Help employees help themselves

As we got to talking more and more about Zhang Ayi, who will soon marry for the first time at the age of 40, Anne shared another insight: She knew education would help Zhang change her own life. When Zhang first started with Anne, she couldn’t read very well and only a few years of schooling. So Anne had a request.

“This woman would eventually take care of my most prized possession, my child, and she would have to read stories to her and
help oversee her school habits,” Anne said. She needed Zhang to read.

Zhang was willing to start, though it was a challenge. Anne trusted her, and the investment paid off.

“If you met this woman today, you would have no idea that she was an ayi,” Anne said. “The way she talks about the world,
her openness to ideas, her knowledge and grace in the way she speaks and the things she speaks about are all extremely impressive. She reads more than I do now.”

Set up your teams for success in the long term by creating the environment to build from mistakes and failures. Hiring the best
is a great idea, but when there is a shortage of the best and the best seem to jump from company to company, we have to take what we have and help make them the best.

Many multinational corporations have internal universities and robust training programs. Training budgets in China have increased over the past few years. Coaching certifications are currently one of the hottest courses all over China for large
companies. We are trending in the right direction, but there is still a massive gap if we want our people to be able to perform better, put them in the environment that will help them gain wisdom through experience rather than just knowledge.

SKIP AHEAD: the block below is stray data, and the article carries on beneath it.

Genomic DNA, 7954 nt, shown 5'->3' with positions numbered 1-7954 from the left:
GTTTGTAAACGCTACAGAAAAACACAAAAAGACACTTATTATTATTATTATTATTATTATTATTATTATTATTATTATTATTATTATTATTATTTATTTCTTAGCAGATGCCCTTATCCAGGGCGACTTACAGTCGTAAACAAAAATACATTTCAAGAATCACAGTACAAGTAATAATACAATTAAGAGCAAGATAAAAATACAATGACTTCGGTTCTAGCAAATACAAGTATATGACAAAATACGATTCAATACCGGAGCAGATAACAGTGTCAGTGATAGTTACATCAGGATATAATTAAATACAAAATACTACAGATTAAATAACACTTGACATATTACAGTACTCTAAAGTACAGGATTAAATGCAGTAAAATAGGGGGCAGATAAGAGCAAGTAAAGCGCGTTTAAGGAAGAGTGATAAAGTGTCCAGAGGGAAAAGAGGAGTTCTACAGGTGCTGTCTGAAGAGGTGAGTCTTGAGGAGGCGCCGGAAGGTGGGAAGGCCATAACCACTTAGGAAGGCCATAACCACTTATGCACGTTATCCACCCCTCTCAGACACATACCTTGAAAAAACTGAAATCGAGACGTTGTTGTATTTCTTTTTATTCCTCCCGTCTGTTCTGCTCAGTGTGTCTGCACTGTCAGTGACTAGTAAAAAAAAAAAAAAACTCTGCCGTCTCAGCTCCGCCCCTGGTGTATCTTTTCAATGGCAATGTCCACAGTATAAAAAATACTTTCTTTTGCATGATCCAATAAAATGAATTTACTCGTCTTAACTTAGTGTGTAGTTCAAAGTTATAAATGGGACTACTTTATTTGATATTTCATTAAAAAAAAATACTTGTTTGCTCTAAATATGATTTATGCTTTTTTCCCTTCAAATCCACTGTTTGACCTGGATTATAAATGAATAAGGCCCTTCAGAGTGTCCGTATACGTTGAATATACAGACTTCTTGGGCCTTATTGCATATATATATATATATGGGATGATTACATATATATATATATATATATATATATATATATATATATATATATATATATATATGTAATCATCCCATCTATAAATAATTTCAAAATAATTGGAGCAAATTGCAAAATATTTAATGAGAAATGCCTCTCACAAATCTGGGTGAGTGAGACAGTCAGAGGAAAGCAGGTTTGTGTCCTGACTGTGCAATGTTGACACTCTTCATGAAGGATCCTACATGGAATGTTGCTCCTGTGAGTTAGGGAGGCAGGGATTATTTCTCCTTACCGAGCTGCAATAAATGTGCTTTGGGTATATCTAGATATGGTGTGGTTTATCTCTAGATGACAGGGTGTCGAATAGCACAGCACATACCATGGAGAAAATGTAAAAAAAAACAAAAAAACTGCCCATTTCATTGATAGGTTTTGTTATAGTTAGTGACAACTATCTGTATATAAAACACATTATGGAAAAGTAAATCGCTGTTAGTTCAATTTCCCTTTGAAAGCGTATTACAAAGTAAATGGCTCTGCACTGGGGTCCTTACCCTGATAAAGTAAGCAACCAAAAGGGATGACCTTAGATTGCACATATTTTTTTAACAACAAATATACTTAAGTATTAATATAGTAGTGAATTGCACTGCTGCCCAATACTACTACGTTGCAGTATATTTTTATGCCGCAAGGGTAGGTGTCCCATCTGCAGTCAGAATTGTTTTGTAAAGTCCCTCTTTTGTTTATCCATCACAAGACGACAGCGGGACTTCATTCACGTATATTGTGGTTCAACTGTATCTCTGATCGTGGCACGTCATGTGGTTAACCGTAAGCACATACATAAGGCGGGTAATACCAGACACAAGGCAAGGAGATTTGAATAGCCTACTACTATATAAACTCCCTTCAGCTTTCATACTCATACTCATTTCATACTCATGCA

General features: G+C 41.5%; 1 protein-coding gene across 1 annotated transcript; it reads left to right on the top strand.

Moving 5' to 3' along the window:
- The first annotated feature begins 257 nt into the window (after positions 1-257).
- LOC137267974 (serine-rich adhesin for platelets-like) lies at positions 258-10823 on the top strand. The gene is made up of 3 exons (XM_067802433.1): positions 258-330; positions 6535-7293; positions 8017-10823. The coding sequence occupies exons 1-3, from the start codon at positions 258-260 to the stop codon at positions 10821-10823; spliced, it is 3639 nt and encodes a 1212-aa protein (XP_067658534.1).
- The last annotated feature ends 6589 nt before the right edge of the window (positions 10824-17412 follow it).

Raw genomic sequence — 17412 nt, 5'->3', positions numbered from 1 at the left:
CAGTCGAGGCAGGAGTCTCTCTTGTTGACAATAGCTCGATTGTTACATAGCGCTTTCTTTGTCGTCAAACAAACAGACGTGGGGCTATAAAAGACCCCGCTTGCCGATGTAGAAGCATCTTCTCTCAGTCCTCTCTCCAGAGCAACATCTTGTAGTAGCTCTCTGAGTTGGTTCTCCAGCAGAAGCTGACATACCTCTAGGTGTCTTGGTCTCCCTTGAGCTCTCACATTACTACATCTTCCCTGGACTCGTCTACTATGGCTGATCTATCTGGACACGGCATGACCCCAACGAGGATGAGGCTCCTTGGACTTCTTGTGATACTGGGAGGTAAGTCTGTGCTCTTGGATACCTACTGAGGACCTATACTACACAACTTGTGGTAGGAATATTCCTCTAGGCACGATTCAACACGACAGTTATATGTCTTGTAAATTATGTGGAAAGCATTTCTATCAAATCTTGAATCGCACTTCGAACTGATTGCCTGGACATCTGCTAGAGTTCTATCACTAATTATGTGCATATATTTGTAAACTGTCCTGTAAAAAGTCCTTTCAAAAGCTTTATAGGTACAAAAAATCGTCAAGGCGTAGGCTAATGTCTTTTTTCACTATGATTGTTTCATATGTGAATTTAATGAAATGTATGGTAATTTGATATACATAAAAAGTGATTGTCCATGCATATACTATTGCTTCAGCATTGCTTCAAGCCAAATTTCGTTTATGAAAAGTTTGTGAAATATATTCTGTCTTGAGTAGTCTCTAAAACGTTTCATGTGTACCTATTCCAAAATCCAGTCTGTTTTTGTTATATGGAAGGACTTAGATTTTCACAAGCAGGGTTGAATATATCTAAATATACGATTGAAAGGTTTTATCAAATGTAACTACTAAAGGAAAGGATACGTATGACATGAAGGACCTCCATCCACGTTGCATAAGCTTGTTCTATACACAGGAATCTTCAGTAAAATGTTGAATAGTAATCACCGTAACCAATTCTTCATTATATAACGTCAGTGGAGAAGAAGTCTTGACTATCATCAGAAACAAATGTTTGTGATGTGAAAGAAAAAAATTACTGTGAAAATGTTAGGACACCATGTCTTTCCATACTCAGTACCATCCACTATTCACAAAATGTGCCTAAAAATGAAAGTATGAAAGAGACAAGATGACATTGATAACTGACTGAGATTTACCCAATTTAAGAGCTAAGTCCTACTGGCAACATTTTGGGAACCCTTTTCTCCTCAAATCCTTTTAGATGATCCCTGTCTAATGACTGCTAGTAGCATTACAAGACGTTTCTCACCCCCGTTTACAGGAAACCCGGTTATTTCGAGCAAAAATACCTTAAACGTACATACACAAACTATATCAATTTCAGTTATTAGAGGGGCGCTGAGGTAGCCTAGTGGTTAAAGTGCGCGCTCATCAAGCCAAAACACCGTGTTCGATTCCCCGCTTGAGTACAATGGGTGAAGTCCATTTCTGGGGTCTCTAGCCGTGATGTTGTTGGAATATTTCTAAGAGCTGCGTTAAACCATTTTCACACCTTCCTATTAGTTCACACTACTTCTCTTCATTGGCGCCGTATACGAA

Takeaway: Reinforce the learning culture in your company. Everyone gets bogged down with deadlines and delivery dates, and often times learning gets pushed aside. If we dedicate time for learning and plan around it, your people will improve, but only with a strong level of commitment.

Make the organization work for employees

In the middle of our conversation, Anne apologized to my wife and me for having to take a call. She had to call Zhang to tell her that she wouldn’t be home for dinner. We thought that would be the normal polite thing to do, but as she spoke to Zhang, you could hear the sincerity as she apologized to the woman for not calling earlier, like a family member. I remarked to Anne that she must really appreciate her ayi, to which she responded, “Of course, she’s been with us for such a long time and helped raise my daughter.” Leaders sincerely care about their people and make the organization work for them, not the other way around.

Takeaway: Companies come to China because of massive labor force and consumer market potential, but those words just mean lots and lots of people. When expats leave their assignments in China, what they say they miss the most is the people. When companies look at their two biggest HR hurdles – retention and a lack of highly skilled labor – oftentimes I see
strategies based on trends and surveys, but very little from information from conversations and their people. Anne saw the
high potential in Zhang Ayi and recognized Zhang just wanted a better life for herself and her family, so Anne provided her
the motivation and the support to educate herself and create it for herself. It’s no surprise, then, that Zhang has stuck with
Anne and has no intent to leave her job.